- Trim and Clean Trees—With the monsoon season over, attend to any damage to mature trees caused by storms and remove any branches that look unhealthy. Trim trees before temperatures get too cold to prevent weather damage to fresh cuts.
- Fertilize Trees—During fall months, active growth of trees slows. Rather than directing nutrients to their branches leaves, trees focus on root health. Fertilizing both newly planted and mature fruit trees now not only promotes efficient root development but also aids in new top growth, resulting in lush foliage throughout the winter and fresh growth in spring.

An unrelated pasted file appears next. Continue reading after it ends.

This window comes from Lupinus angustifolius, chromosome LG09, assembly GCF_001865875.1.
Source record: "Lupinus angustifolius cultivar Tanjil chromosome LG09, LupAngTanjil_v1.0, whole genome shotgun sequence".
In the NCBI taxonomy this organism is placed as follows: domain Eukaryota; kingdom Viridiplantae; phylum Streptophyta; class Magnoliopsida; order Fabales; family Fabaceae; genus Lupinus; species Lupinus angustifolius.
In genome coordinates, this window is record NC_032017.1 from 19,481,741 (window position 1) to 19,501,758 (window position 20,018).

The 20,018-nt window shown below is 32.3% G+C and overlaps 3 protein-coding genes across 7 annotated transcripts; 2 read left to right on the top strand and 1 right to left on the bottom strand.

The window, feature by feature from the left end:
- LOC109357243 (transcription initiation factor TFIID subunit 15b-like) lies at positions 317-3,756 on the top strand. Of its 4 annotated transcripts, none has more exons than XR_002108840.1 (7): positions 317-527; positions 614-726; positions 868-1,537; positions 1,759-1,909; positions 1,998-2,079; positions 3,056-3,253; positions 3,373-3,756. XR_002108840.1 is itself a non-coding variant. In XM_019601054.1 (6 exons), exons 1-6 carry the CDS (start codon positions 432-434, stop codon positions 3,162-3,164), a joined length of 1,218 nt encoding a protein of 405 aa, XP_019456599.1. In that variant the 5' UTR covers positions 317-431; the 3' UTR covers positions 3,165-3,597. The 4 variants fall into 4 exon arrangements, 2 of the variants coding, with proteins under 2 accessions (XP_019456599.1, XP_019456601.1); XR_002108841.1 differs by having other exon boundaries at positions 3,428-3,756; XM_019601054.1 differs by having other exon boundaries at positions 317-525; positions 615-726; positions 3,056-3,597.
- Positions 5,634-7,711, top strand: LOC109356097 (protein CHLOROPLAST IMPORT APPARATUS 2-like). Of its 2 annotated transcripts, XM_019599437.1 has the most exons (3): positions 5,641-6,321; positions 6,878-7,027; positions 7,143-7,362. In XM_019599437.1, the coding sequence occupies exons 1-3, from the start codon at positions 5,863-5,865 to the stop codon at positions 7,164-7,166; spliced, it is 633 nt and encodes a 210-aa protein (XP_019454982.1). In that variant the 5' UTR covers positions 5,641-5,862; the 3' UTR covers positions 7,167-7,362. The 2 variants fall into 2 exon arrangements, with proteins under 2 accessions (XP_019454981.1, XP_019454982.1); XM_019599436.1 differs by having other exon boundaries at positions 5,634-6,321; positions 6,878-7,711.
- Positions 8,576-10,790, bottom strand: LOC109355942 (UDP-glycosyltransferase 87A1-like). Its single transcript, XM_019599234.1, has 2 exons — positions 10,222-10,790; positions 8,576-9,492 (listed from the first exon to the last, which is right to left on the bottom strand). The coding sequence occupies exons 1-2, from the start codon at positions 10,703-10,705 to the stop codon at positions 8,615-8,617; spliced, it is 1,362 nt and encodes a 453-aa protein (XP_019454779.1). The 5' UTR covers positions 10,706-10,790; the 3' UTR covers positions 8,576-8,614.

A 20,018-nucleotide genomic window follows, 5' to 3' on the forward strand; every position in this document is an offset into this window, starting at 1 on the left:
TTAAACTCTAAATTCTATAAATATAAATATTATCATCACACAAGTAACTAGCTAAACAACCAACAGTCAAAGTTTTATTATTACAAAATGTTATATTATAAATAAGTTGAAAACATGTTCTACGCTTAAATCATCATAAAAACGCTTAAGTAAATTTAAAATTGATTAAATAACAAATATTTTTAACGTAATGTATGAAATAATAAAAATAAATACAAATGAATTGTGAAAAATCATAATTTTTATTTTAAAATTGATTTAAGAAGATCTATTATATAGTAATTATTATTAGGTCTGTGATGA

How can we make our garden attractive to native bees?
The Arizona-Sonora Desert Museum (desertmuseum.org) estimates there are up to 1,000 species of bees in the Sonoran Desert. Most are solitary bees, meaning they do not live in large, social hives as do honeybees (Apis mellifera). To be a gracious host to as many native bees as possible, offer a wide variety of flora, especially plants that provide pollen and/or nectar, such as desert milkweed, desert lavender, brittle bush, globemallow and desert spoon. Bees also appreciate fresh water, so add a bird bath or other shallow water source. Finally, offer solitary bees a place to call home by building or buying a bee house. This can be something as simple as a block of wood with 2- to 10-millimeter holes drilled into it or a decorative wood-and-bamboo nesting structure that can be purchased at most garden centers.